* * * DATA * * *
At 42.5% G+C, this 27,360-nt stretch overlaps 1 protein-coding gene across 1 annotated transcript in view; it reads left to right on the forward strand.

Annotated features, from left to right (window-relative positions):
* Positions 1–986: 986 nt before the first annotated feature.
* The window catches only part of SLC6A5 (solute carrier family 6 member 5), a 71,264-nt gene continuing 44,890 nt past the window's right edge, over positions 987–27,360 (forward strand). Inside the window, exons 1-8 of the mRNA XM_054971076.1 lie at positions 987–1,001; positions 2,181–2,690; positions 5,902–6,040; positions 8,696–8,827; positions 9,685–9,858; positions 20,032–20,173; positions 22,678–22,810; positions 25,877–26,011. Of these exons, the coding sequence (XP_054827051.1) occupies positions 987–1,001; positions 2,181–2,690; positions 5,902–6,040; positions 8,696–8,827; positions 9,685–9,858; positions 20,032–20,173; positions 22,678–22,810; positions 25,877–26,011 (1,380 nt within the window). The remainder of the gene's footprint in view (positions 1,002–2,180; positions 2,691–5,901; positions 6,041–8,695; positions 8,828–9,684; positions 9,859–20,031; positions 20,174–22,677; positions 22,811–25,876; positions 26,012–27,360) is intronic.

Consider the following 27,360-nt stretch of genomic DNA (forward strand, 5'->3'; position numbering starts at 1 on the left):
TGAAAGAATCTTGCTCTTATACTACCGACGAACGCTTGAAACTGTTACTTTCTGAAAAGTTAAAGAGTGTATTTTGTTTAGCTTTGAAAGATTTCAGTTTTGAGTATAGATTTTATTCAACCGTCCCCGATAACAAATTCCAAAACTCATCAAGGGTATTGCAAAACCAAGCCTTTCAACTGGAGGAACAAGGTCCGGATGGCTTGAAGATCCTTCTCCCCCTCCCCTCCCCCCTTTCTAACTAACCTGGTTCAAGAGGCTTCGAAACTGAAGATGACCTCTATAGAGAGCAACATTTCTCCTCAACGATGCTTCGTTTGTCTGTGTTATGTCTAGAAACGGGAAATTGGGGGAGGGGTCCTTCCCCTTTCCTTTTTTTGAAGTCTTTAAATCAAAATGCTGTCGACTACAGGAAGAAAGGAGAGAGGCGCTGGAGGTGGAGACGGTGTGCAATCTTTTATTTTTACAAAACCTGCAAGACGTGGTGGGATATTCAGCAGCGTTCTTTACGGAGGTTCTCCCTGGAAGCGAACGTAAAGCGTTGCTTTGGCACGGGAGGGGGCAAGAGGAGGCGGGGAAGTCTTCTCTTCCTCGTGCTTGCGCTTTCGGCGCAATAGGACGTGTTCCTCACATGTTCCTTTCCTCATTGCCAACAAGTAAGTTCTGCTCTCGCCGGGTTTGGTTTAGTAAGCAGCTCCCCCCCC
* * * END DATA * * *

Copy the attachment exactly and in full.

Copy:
At 42.5% G+C, this 27,360-nt stretch overlaps 1 protein-coding gene across 1 annotated transcript in view; it reads left to right on the forward strand.

Annotated features, from left to right (window-relative positions):
* Positions 1–986: 986 nt before the first annotated feature.
* The window catches only part of SLC6A5 (solute carrier family 6 member 5), a 71,264-nt gene continuing 44,890 nt past the window's right edge, over positions 987–27,360 (forward strand). Inside the window, exons 1-8 of the mRNA XM_054971076.1 lie at positions 987–1,001; positions 2,181–2,690; positions 5,902–6,040; positions 8,696–8,827; positions 9,685–9,858; positions 20,032–20,173; positions 22,678–22,810; positions 25,877–26,011. Of these exons, the coding sequence (XP_054827051.1) occupies positions 987–1,001; positions 2,181–2,690; positions 5,902–6,040; positions 8,696–8,827; positions 9,685–9,858; positions 20,032–20,173; positions 22,678–22,810; positions 25,877–26,011 (1,380 nt within the window). The remainder of the gene's footprint in view (positions 1,002–2,180; positions 2,691–5,901; positions 6,041–8,695; positions 8,828–9,684; positions 9,859–20,031; positions 20,174–22,677; positions 22,811–25,876; positions 26,012–27,360) is intronic.

Consider the following 27,360-nt stretch of genomic DNA (forward strand, 5'->3'; position numbering starts at 1 on the left):
TGAAAGAATCTTGCTCTTATACTACCGACGAACGCTTGAAACTGTTACTTTCTGAAAAGTTAAAGAGTGTATTTTGTTTAGCTTTGAAAGATTTCAGTTTTGAGTATAGATTTTATTCAACCGTCCCCGATAACAAATTCCAAAACTCATCAAGGGTATTGCAAAACCAAGCCTTTCAACTGGAGGAACAAGGTCCGGATGGCTTGAAGATCCTTCTCCCCCTCCCCTCCCCCCTTTCTAACTAACCTGGTTCAAGAGGCTTCGAAACTGAAGATGACCTCTATAGAGAGCAACATTTCTCCTCAACGATGCTTCGTTTGTCTGTGTTATGTCTAGAAACGGGAAATTGGGGGAGGGGTCCTTCCCCTTTCCTTTTTTTGAAGTCTTTAAATCAAAATGCTGTCGACTACAGGAAGAAAGGAGAGAGGCGCTGGAGGTGGAGACGGTGTGCAATCTTTTATTTTTACAAAACCTGCAAGACGTGGTGGGATATTCAGCAGCGTTCTTTACGGAGGTTCTCCCTGGAAGCGAACGTAAAGCGTTGCTTTGGCACGGGAGGGGGCAAGAGGAGGCGGGGAAGTCTTCTCTTCCTCGTGCTTGCGCTTTCGGCGCAATAGGACGTGTTCCTCACATGTTCCTTTCCTCATTGCCAACAAGTAAGTTCTGCTCTCGCCGGGTTTGGTTTAGTAAGCAGCTCCCCCCCC